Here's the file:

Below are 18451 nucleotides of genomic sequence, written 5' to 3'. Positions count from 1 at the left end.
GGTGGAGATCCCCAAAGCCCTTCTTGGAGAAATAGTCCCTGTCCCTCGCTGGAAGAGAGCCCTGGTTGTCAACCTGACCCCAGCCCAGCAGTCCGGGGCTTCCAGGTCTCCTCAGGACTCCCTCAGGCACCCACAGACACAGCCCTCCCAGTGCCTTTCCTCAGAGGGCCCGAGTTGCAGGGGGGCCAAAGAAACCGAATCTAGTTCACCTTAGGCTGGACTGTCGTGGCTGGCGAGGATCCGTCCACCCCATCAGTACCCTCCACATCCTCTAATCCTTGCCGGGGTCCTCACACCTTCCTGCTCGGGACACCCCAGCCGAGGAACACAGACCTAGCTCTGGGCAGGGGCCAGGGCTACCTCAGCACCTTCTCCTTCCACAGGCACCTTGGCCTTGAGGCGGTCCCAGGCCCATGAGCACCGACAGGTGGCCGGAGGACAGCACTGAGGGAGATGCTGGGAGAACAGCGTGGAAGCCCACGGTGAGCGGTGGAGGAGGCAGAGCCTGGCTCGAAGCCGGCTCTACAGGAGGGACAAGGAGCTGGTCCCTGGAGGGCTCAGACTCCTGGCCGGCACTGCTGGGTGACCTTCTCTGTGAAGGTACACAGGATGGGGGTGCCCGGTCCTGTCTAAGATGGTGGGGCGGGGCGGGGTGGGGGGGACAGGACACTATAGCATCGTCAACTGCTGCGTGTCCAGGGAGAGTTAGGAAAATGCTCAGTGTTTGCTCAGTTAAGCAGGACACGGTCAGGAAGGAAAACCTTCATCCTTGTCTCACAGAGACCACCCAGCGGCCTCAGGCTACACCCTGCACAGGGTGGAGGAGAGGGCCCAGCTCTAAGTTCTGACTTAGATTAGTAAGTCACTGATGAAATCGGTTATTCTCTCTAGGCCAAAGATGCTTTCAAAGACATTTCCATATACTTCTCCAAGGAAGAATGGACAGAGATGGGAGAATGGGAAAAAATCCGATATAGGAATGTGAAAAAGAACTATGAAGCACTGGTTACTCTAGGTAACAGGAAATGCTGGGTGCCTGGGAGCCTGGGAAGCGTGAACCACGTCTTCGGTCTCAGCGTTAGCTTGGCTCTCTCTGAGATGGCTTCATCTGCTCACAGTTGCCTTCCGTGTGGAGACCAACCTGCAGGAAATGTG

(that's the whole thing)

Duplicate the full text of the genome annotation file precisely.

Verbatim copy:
Below are 18451 nucleotides of genomic sequence, written 5' to 3'. Positions count from 1 at the left end.
GGTGGAGATCCCCAAAGCCCTTCTTGGAGAAATAGTCCCTGTCCCTCGCTGGAAGAGAGCCCTGGTTGTCAACCTGACCCCAGCCCAGCAGTCCGGGGCTTCCAGGTCTCCTCAGGACTCCCTCAGGCACCCACAGACACAGCCCTCCCAGTGCCTTTCCTCAGAGGGCCCGAGTTGCAGGGGGGCCAAAGAAACCGAATCTAGTTCACCTTAGGCTGGACTGTCGTGGCTGGCGAGGATCCGTCCACCCCATCAGTACCCTCCACATCCTCTAATCCTTGCCGGGGTCCTCACACCTTCCTGCTCGGGACACCCCAGCCGAGGAACACAGACCTAGCTCTGGGCAGGGGCCAGGGCTACCTCAGCACCTTCTCCTTCCACAGGCACCTTGGCCTTGAGGCGGTCCCAGGCCCATGAGCACCGACAGGTGGCCGGAGGACAGCACTGAGGGAGATGCTGGGAGAACAGCGTGGAAGCCCACGGTGAGCGGTGGAGGAGGCAGAGCCTGGCTCGAAGCCGGCTCTACAGGAGGGACAAGGAGCTGGTCCCTGGAGGGCTCAGACTCCTGGCCGGCACTGCTGGGTGACCTTCTCTGTGAAGGTACACAGGATGGGGGTGCCCGGTCCTGTCTAAGATGGTGGGGCGGGGCGGGGTGGGGGGGACAGGACACTATAGCATCGTCAACTGCTGCGTGTCCAGGGAGAGTTAGGAAAATGCTCAGTGTTTGCTCAGTTAAGCAGGACACGGTCAGGAAGGAAAACCTTCATCCTTGTCTCACAGAGACCACCCAGCGGCCTCAGGCTACACCCTGCACAGGGTGGAGGAGAGGGCCCAGCTCTAAGTTCTGACTTAGATTAGTAAGTCACTGATGAAATCGGTTATTCTCTCTAGGCCAAAGATGCTTTCAAAGACATTTCCATATACTTCTCCAAGGAAGAATGGACAGAGATGGGAGAATGGGAAAAAATCCGATATAGGAATGTGAAAAAGAACTATGAAGCACTGGTTACTCTAGGTAACAGGAAATGCTGGGTGCCTGGGAGCCTGGGAAGCGTGAACCACGTCTTCGGTCTCAGCGTTAGCTTGGCTCTCTCTGAGATGGCTTCATCTGCTCACAGTTGCCTTCCGTGTGGAGACCAACCTGCAGGAAATGTG